Favorite Tools of the Mechanics - EWS Round 4, La Thuile, Italy

Jul 13, 2016
by Mike Levy  
For a some of us, working on our bikes can bring nearly as much happiness as actually riding them, and many home mechanics will have a favorite tool that's always within reach. For me, it's a digital pressure gauge that I don't think I could live without, especially now that the latest wide rims and proper tires allow for some seriously low air pressures. I suspect that many of you have a long loved folding hex key set or chain tool that you consider to be part of the family, but what about those who make a living spinning wrenches?

Factory mechanics often have access to the best tools in the biz but, as we find out below, it's not always the fanciest and most expensive tool that's closest to their heart.



Jan Wittmaack - Cube Action Team

bigquotesMy choice is the mini-tool because there are different options [on it] to repair the bikes.


EWS 4 2016 La Thuile Italy. Photo by Matt Wragg.



Nigel Reeve - Devinci Global Racing

bigquotesMy favorite tool today is my Knipex parallel pliers because you can use them for pretty much everything, including as a hammer, which is the best tool in the world.


EWS 4 2016 La Thuile Italy. Photo by Matt Wragg.



Allan Cooke - SRAM / Juliana

bigquotesIf I could have one tool with me at all times, it would be a T25.


EWS 4 2016 La Thuile Italy. Photo by Matt Wragg.



Jordi Cortes - Fox Racing Shox

bigquotesMy favorite tool is this cheap little Craftsman multi-driver that stores hex bits, torx bits, or screwdriver bits, and it auto-loads. I can set it up for tuning the DHX, I can set it up for a 40, and I can carry everything with me without having to have multiple tools.


EWS 4 2016 La Thuile Italy. Photo by Matt Wragg.



Kolja Schmitt - Fox Racing Shox

bigquotesMy favorite tool at the moment is the big Knipex pliers. They're made in Germany and are useful for everything.


EWS 4 2016 La Thuile Italy. Photo by Matt Wragg.



Mark Maurissen - GT Factory Racing

bigquotesMy favorite tool is my Michelin tire lever because it's the best bottle opener in the world.


EWS 4 2016 La Thuile Italy. Photo by Matt Wragg.



Keaton Ward - SRAM / RockShox

bigquotesThese are my Knipex adjustable pliers. They work for so many different things, and I like the way they feel it my hand - it makes me happy.



EWS 4 2016 La Thuile Italy. Photo by Matt Wragg.



Tim Flooks - SRAM / RockShox

bigquotesMy favorite tool is a 5mm T-bar hex wrench which I've had since 1995. It undoes the lower bolts on pretty much every RockShox fork, so it's been used a million times.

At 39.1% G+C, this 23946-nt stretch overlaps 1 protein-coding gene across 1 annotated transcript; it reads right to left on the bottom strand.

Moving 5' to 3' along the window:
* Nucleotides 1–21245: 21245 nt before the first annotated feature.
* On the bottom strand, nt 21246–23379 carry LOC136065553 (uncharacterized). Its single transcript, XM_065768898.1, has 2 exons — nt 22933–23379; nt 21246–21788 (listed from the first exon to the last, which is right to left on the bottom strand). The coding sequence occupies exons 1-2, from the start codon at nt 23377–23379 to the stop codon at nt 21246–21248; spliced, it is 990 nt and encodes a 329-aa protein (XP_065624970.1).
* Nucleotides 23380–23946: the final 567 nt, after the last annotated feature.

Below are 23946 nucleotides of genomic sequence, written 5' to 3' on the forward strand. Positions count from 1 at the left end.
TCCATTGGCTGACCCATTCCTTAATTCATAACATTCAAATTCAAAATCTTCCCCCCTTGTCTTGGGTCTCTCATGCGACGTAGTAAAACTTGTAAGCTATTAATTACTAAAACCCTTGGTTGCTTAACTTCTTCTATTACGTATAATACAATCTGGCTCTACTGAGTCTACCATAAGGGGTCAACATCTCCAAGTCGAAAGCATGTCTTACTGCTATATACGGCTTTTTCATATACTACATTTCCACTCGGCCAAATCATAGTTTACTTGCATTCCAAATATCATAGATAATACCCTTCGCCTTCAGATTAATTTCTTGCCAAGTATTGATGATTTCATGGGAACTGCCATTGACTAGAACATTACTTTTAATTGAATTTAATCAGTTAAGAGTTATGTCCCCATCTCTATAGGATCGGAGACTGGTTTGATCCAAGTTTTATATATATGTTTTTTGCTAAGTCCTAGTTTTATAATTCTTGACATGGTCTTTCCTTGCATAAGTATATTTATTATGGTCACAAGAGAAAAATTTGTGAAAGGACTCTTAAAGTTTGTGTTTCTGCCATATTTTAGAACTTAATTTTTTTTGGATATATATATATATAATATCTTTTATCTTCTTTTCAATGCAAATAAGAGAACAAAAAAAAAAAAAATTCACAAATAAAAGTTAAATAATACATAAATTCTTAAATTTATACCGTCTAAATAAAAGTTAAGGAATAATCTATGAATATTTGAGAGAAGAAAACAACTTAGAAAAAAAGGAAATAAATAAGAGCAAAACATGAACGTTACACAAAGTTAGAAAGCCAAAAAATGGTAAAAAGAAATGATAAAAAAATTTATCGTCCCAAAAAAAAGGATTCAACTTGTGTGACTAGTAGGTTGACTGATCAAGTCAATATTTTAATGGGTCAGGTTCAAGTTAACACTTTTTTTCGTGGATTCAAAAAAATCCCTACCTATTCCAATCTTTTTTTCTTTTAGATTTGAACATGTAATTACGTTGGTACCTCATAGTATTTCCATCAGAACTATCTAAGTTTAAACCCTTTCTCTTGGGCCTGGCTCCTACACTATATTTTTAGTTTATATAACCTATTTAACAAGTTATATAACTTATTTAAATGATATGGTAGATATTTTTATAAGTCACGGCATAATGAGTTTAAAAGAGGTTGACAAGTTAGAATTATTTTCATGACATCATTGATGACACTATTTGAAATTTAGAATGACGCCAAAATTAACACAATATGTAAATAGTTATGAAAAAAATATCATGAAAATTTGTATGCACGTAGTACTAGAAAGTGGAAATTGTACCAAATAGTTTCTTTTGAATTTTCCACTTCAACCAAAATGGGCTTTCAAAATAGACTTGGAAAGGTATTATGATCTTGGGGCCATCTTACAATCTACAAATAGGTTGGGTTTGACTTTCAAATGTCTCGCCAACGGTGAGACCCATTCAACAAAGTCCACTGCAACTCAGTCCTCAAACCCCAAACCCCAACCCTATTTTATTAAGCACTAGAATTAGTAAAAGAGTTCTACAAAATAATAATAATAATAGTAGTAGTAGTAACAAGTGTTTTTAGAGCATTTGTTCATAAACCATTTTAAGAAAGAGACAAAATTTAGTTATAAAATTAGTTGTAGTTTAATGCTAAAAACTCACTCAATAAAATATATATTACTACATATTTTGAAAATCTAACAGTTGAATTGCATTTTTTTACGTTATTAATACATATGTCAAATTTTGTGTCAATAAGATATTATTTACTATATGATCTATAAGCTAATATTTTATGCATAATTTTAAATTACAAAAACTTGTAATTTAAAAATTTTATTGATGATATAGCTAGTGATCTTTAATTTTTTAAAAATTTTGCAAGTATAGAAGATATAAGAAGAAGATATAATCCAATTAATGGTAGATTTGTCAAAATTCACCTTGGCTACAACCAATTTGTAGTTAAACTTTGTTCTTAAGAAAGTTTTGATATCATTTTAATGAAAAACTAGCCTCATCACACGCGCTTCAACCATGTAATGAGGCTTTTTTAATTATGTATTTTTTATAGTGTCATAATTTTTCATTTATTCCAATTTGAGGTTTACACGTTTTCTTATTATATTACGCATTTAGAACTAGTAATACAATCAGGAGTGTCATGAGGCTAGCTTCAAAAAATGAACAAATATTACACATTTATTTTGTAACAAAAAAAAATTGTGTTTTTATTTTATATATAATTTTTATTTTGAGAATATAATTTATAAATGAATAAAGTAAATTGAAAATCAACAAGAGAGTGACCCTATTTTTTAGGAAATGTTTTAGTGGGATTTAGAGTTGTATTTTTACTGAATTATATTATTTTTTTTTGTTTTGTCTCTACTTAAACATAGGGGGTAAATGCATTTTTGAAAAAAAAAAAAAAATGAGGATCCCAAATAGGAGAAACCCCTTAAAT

EWS 4 2016 La Thuile Italy. Photo by Matt Wragg.



Jacy Shumilak - CRC PayPal Nukeproof Team

bigquotesMy favorite tool today is the Abbey Bike Tools rotor truing tool, just in case we get a bent rotor. It also doubles as a bottle opener, because we all need a beer every now and then.


EWS 4 2016 La Thuile Italy. Photo by Matt Wragg.



Matteo Nati - Cannondale Enduro Team

bigquotesI'll choose the Leatherman Sidekick because there's a lot of tools in one, from pliers to blades and stuff. It has helped me out in a lot of different situations.


EWS 4 2016 La Thuile Italy. Photo by Matt Wragg.



Mathieu Gallean - Lapierre Gravity Republic

bigquotesMy favorite tool is the hammer because I can work on every bike, and on the pits and everything.


EWS 4 2016 La Thuile Italy. Photo by Matt Wragg.



Ray Waxham - Trek Factory Enduro Team

bigquotesI pick the Skyroam 3G [wireless router]. It doesn't matter where we are so far on the circuit; it has worked for me. South America, Ireland, and here.



EWS 4 2016 La Thuile Italy. Photo by Matt Wragg.



Craig Miller - Canyon Factory Enduro Team

bigquotesThe top tool for me would be the Wheels Manufacturing Bearing Press. It means that I can put bearings in nice and smoothly, and in a straight line without any force on them from tapping them with a hammer.


EWS 4 2016 La Thuile Italy. Photo by Matt Wragg.



Larry Hartwich - Canyon Factory Enduro Team

bigquotesOne of my favorite tools is this pick. I clean screws with it; I get into tires - if there are small holes, I can see how deep they are; I can open bearings to clean them. All with one tool, which is why I love it.


EWS 4 2016 La Thuile Italy. Photo by Matt Wragg.



216 Comments

  • + 146
 Knipex? Time to google. =)
  • + 14
 I work on cars for a living and have them. Knipex cutters are the best hands down, but those pliers are like a cross between a cresent wrench and pliers. They're for gripping stuff with flats, wich a crescent wrench does just fine. They're super quick to adjust, though.
  • + 39
 @UtahBikeMike: They are nice, but when was the last time you used a pliers on your bike?
  • + 27
 @UtahBikeMike: they aren't even remotely close to a crescent wrench. A crescent wrench is ALWAYS the wrong tool for the job, Knipex are almost always better than the "right" tool for the job.
Source: I use them all day every day.
  • + 2
 was blown away first time I tried them. They're great.
  • + 57
 I feel like a goober - I had never heard of them before this. One more tool to add to my wall.
  • + 3